If you don't plan on training, boarding, or vetting your dogs... clickers and crates really aren't going to help you at all.
Funny, because though both puppies don't freak out in their crates, I can tell they'd MUCH prefer to be out.
Luke still tries to whine and bark a few times.

And Ophie gets an "A" for hope because she thinks that licking the bars on her crate door will magically make them open...eventually.
And she WILL sing "The Crate Blues" song if I crate her while I'm making dinner (which I do for her own safety) and while we eat dinner (which I do simply because she's annoying during that time.

But we are working on those things by...IGNORING THEM.

And it's working because it's becoming less frequent we hear the protesting.
Due to Luke's resource guarding issues, he's not allowed anything fun in his crate.
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  #15  
Old 07-24-2010, 08:12 PM
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I tried the clicker with Sam and well it didn't click for him (no pun intended). I did my best to get him to understand the point of the clicker but he never understood it, so after a couple of weeks I stopped using it and training just went by smoother.

I understand the need to crate for some dogs but Sam has never used a crate, except when at the vet, in his life (I think he was a kept in a closet with his previous owners :/). I was a little worried that he'd hate the crate at the vets because he didn't like the one that we had at home but the vet said (prior to being neutered) that he was really well behaved just a little sad that his people were gone.
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  #16  
Old 07-24-2010, 08:13 PM
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Meh, I use both. I can't see how I would survive a puppy without having a crate. I seriously don't understand where you would put them at night or if you have to leave them alone. Housebreaking would take that much longer.

I didn't really get the big deal about clickers until I used one. My dog suddenly learned in 5 minutes what she couldn't learn in 2 years. I don't think a clicker is as necessary as a crate, but now that I know how quickly dogs understand it, I'll always use one. Plus it just gives you more options in training... shaping without a marker? Yeahhh not sure about that.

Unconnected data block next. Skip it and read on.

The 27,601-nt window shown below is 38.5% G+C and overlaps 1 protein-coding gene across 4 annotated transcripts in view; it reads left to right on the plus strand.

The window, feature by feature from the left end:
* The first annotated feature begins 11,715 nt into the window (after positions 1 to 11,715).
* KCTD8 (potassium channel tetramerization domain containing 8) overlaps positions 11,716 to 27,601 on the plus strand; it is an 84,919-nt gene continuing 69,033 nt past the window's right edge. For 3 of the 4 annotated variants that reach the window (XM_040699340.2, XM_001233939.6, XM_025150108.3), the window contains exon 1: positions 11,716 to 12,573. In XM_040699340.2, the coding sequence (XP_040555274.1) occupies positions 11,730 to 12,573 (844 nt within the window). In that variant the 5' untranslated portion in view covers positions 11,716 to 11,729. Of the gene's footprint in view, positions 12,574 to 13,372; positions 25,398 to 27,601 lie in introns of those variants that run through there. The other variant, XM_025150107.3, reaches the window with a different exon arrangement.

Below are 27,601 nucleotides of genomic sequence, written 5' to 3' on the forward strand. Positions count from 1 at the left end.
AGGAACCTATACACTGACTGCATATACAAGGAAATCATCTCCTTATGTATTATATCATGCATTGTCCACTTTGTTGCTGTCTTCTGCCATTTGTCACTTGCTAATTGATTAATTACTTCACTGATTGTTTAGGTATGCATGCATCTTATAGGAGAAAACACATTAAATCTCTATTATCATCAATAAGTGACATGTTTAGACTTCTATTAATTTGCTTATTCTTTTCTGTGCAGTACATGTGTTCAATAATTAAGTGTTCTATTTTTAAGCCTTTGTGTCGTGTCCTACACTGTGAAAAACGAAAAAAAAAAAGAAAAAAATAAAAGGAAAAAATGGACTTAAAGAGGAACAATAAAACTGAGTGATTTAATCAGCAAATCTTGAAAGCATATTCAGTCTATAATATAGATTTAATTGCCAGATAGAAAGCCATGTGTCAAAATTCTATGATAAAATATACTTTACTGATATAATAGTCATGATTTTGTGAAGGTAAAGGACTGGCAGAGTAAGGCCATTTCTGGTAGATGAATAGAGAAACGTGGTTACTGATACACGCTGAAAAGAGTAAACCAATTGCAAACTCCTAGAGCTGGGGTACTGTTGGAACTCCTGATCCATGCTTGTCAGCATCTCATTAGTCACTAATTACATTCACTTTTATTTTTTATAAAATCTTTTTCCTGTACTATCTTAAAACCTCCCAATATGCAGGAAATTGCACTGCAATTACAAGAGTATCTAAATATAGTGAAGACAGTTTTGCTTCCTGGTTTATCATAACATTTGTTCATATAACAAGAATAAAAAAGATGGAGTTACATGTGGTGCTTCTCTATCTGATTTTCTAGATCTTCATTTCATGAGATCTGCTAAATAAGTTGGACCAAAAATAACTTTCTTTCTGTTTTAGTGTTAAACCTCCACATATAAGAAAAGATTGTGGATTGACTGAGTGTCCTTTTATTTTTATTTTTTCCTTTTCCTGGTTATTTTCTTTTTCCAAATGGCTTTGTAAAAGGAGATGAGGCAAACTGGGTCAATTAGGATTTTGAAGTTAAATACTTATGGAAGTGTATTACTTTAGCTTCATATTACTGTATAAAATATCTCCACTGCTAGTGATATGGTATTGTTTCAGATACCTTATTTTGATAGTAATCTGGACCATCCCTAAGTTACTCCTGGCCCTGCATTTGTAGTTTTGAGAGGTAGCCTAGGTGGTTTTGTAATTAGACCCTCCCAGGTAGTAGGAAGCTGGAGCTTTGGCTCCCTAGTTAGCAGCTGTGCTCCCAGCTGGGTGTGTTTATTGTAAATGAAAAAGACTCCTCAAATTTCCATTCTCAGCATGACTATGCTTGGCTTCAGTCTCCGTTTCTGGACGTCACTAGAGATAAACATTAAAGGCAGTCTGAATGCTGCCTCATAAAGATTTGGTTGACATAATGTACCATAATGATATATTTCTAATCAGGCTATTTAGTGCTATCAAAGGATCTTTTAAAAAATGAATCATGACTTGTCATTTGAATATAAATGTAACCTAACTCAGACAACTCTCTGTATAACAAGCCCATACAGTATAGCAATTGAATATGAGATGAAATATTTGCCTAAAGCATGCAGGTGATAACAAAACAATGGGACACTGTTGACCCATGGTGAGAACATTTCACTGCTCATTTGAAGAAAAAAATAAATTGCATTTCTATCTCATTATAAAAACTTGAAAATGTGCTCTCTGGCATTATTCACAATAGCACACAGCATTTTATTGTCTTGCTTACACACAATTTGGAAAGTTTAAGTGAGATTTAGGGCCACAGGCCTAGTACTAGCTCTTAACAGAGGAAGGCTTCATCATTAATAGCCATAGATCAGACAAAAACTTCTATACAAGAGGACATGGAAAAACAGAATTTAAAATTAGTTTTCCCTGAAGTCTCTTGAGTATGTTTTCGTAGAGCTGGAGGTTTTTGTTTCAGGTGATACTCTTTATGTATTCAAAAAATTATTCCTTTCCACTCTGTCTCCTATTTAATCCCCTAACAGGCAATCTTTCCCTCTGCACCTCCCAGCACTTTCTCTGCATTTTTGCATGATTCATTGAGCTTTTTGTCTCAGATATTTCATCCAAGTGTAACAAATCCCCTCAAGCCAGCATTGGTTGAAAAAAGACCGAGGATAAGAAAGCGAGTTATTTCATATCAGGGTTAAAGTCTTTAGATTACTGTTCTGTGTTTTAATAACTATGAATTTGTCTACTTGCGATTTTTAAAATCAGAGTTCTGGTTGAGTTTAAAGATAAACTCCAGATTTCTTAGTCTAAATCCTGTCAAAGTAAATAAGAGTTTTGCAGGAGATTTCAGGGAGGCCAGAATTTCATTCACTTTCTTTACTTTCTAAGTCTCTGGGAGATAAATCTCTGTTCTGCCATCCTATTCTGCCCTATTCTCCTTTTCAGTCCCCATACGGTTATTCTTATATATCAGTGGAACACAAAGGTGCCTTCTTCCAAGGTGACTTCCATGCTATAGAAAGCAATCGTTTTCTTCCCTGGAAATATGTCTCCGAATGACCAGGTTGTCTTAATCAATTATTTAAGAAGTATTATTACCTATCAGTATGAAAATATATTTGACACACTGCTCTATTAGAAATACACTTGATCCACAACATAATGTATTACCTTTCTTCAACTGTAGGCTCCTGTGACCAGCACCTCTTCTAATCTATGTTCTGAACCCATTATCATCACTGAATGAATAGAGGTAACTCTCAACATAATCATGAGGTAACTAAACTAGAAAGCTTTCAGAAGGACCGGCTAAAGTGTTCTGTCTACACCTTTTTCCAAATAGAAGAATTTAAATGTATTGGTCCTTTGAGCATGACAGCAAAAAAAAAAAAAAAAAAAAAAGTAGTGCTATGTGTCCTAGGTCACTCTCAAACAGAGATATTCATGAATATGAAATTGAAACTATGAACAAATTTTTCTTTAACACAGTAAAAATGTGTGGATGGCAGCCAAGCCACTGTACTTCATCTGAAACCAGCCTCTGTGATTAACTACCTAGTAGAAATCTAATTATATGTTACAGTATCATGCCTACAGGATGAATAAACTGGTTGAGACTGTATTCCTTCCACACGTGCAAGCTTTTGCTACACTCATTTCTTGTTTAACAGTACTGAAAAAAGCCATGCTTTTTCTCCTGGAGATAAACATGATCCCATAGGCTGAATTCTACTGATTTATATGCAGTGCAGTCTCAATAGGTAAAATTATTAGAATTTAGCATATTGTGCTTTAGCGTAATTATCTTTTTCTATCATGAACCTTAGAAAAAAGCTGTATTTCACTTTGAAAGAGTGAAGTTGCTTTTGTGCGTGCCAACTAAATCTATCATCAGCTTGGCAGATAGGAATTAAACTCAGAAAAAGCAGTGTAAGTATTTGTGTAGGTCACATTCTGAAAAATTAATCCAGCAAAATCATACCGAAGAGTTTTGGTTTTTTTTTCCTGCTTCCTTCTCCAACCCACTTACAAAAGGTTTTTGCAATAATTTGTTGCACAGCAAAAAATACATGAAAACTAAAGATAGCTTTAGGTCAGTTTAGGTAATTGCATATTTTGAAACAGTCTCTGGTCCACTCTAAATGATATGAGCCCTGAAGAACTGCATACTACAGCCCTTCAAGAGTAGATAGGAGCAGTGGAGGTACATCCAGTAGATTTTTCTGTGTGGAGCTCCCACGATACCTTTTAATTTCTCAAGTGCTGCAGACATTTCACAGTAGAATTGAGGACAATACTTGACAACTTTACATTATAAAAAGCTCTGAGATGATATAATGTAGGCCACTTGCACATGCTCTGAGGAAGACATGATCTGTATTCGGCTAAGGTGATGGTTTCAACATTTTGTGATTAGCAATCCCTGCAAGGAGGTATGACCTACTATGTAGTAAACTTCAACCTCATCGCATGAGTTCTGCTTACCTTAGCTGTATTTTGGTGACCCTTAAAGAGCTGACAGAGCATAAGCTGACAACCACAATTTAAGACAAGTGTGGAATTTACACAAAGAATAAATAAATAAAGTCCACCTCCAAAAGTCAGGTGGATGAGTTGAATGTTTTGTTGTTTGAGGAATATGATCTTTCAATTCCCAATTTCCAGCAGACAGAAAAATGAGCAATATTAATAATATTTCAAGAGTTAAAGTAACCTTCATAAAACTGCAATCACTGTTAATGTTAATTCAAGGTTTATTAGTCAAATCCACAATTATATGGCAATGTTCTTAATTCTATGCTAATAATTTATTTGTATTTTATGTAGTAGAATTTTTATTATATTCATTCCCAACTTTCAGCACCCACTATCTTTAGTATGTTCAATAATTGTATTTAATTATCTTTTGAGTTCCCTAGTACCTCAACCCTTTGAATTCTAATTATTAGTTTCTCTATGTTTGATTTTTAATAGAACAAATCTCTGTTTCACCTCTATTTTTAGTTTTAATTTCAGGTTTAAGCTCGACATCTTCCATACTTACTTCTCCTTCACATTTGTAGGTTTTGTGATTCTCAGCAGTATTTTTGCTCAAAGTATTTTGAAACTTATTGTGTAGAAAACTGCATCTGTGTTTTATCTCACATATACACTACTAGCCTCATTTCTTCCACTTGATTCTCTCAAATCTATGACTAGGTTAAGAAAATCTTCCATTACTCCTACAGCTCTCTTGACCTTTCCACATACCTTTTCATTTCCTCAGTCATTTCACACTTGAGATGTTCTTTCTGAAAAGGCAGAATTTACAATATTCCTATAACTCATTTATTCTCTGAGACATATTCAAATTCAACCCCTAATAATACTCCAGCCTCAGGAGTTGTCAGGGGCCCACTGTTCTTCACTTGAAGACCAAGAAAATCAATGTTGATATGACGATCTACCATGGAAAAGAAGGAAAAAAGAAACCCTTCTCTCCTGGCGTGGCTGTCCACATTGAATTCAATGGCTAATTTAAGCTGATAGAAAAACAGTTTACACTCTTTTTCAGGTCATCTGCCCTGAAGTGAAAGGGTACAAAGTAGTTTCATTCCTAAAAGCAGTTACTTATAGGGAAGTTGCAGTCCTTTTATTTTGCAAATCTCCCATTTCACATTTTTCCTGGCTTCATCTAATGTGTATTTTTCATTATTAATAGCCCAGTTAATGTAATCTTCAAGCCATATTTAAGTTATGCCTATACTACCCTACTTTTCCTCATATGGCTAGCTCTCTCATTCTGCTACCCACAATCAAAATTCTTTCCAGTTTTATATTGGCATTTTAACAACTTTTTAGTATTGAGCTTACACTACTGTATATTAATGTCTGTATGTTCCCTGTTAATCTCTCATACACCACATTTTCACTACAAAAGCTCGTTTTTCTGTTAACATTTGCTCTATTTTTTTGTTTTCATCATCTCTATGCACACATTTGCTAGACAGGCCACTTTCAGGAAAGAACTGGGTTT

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  #17  
Old 07-24-2010, 08:14 PM
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I just do not know how ANYONE with a puppy could leave their house and NOT crate the puppy.
If I did that, no matter HOW WELL I puppy-proofed my house, I have no doubt in my MIND they'd destroy SOMETHING while I was gone.
After all, one cannot "put away" a couch.

Not to mention if they got into a scrap while I was gone.
It's horrifying to even THINK about for me.
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  #18  
Old 07-24-2010, 08:17 PM
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Quote:
Originally Posted by Chewbecca View Post
I just do not know how ANYONE with a puppy could leave their house and NOT crate the puppy.
If I did that, no matter HOW WELL I puppy-proofed my house, I have no doubt in my MIND they'd destroy SOMETHING while I was gone.
After all, one cannot "put away" a couch.

Not to mention if they got into a scrap while I was gone.
It's horrifying to even THINK about for me.
I baby gated the front entry way for all three of mine. It's tile there and easy to clean. None of them had accidents really though since my school schedule/mum's work schedule was flexible enough to be able to come home at lunch to let them out plus i'd be home from school at 3pm.


As for sleep? For me it was much easier to have izzie sleep on my bed where i could FEEL her fussing rather than relying on hearing her fussing... I'm a dead sleeper and she slept on my chest so I'd physically feel her wake up and move so i could take her out. She slept through the night since 12 or so weeks though so no problems.
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  #19  
Old 07-24-2010, 08:25 PM
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See, after having a dog jump out the window while we were gone... I just can't not crate, lol. I mean who expects their dog to jump out a window?? So how many other things could they do that you wouldn't normally think of?

I'd also be afraid that the walls would be eaten. lol.

I think we're close to being able to ditch the crate with Juno. At least I hope we are. I don't want to get another pup until she's been transitioned out of the crate, because there is no way I have the space for 2 crates.
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  #20  
Old 07-24-2010, 08:48 PM
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Laurelin Laurelin is online now
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I say never say never.... for some dogs not having a crate works but for others crates or a similar form of confinement is absolutely 100% necessary. I have one of those. And no, a safe room doesn't work because she pulls up the flooring.

Use the necessary tools to maintain your dog. It's great if your dog doesn't need a crate. My shelties didn't need to be crated after the first couple years. One day you may get a dog that requires a different kind of ownership and management than you have used previously.

Also, for those who had issues clicker training, did you load the clicker first? (ie click treat click treat before starting to train with it) Just curious.